As much as I usually like running and I like the treadmill and I like working out, this week I have been fighting some kind of internal treadmill rebellion. The very idea of running - of hurling myself forward - is exhausting, and I don't want to do it. And lately, the rowing machine just feels like a pathetic approximation.
So, instead running or fake rowing, I've been doing workout videos on Netflix Watch Instantly. It's TV! I love TV! There's a finite time to the workouts. Bright colors! Cheesy music! Bad outfits. And hey, even if it's not the optimal workout, I'm moving. There's sweat. Glutes get clenched.
After making my way through several workouts on Netflix, I've come up with a formula for the perfect workout video.
- Combine at least three previously popular forms of exercise to create a brand new workout. Don't worry too much about the actual exercises. It's really all in the name. A stray kick here and there totally qualifies as kickboxing. Similarly, all yogic arts and philosophies can be distilled into a modified lotus pose.
- The title should promise the workout is only 10 minutes, even if, when you add in the warm up and cool down, it takes 45 minutes to complete.
- Set the video on a beach, by a stream, at the base of a mountain, or in a funky looking studio with a weird drummer (who plays constantly, even though the music track is mysteriously light on drums).
- By all means pan to scenery or drummer when the person leading the workout is switching moves, so viewers will have no idea what to do for the next set.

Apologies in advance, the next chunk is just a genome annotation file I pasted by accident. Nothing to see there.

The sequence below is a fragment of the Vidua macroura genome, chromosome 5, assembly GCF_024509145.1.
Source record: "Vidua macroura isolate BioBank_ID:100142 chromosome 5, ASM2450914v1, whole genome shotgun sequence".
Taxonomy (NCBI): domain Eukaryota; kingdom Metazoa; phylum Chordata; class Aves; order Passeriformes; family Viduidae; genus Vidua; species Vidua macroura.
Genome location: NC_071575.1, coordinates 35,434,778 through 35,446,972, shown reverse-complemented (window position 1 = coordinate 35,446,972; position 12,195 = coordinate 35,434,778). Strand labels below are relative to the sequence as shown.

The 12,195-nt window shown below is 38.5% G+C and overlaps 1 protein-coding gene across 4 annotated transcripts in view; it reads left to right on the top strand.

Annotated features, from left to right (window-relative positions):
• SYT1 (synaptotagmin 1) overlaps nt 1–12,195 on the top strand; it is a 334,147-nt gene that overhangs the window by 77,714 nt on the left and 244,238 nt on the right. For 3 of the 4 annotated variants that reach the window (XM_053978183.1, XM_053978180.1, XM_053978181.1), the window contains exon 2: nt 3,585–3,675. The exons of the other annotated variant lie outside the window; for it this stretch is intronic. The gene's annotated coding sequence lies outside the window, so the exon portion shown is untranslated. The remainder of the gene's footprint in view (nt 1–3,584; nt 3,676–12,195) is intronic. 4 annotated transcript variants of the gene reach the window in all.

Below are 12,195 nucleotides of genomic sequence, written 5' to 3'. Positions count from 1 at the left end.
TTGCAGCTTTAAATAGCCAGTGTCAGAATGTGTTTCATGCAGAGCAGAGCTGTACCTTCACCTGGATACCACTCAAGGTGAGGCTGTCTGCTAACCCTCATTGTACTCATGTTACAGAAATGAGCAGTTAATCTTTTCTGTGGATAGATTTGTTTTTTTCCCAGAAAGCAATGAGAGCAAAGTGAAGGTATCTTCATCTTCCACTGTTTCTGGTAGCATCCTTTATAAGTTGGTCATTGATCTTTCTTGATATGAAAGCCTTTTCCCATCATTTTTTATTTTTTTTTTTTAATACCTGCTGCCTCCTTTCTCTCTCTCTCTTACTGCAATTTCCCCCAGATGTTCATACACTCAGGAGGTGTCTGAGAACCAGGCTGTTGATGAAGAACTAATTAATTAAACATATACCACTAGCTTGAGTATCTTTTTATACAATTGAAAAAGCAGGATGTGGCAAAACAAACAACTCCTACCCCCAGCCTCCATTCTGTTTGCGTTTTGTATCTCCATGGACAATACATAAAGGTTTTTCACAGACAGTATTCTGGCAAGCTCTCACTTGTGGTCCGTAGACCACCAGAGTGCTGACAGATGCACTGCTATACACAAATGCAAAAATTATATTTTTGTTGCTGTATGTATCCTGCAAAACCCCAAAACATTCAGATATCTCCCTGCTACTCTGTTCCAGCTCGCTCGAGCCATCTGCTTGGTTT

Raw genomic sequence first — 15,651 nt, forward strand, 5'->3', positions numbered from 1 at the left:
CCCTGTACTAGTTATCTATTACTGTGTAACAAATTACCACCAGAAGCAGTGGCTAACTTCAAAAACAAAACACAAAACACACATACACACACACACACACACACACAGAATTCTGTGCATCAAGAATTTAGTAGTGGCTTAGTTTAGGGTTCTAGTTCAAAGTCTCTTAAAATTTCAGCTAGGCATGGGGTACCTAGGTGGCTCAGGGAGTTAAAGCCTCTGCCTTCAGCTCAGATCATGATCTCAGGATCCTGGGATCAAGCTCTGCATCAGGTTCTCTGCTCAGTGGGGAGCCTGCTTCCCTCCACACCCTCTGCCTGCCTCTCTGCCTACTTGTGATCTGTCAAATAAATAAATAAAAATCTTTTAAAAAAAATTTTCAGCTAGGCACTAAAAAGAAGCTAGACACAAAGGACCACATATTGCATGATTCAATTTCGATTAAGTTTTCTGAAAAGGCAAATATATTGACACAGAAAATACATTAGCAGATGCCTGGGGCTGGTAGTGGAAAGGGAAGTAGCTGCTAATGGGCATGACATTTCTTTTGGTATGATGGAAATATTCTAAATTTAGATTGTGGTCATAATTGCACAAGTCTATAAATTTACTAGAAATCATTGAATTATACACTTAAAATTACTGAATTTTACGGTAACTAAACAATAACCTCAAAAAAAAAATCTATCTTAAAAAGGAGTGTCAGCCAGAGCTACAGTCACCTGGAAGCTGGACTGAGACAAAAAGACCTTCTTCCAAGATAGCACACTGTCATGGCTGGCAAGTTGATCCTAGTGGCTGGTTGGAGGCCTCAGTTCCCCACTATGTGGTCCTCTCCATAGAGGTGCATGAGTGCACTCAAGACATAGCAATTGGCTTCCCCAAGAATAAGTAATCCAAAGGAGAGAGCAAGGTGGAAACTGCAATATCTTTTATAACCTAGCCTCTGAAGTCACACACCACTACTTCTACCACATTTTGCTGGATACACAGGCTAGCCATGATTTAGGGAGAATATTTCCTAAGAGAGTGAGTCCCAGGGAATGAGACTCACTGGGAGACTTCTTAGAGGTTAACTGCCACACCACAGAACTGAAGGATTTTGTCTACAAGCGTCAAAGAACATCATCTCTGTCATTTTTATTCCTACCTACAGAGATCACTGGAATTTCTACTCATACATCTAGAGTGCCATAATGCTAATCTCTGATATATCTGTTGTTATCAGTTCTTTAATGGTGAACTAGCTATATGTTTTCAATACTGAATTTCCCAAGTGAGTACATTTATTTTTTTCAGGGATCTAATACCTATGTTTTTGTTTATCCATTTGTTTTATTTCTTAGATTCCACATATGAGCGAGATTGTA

- For added bonus, film legs while doing arm moves and vice versa. Keep viewers guessing!
- Find the most ripped woman on the planet - one who looks like she could make He-Man say uncle in three seconds flat - and assign her the modified moves for less active viewers. People who can't do full lunges will totally be able to identify with a woman who's ass is made entirely of muscle.
- The woman leading the workout should constantly promise "just one more" after every rep, no matter how many reps are actually left.
- After a step combination so complicated that it would take Baryshnikov a few tries to learn, make sure the workout leader says, "You're doing a great job!" while looking directly at the camera, so the viewer, who has possibly just dislocated something she didn't even know she could dislocate, feels even more ridiculous about all the flailing she's just done.
- Make up ridiculous names for moves like, "Double Aardvark Metronome," and "Power Snake."
- Ridiculous names for body parts are even better. Refer to arm stretches as "releasing your angel wings!" It will totally make the viewer feel like she can fly (if she ever stops gagging).
- At least one of the extras working out in the background must have her hair in pigtails.
- If the scenery or the drummer doesn't provide enough interest, make sure another of the extras is wearing yoga pants cut low so low that it looks like she'll expose her girl parts on camera if she lunges any deeper while doing the "Downward Orangutan Blitz Twistie." Ongoing drama!
- Bonus points if it looks like her boobs might slip out the bottom of her sports bra.
- Everyone's stomachs must be exposed. Even the drummer. It's the law.
- The cool down stretches should be the hardest and most complicated part of the workout.
Actually, if I were to make a workout video, it would probably involve a few chest presses followed by the Molly Ringwald dance from The Breakfast Club, followed by some light stretching while groaning like an old man. And instead of a drummer, we'd just listen to Boston.
Speaking of which, I may or may not have promised @dot2dott that if STAY hits the NYT Bestseller list, I'd do the Molly Ringwald dance on camera and post it here. And she may or may not have said she was going to hold me to it. This, people, is why you don't drink and tweet.
Actually, I wasn't even drinking. . .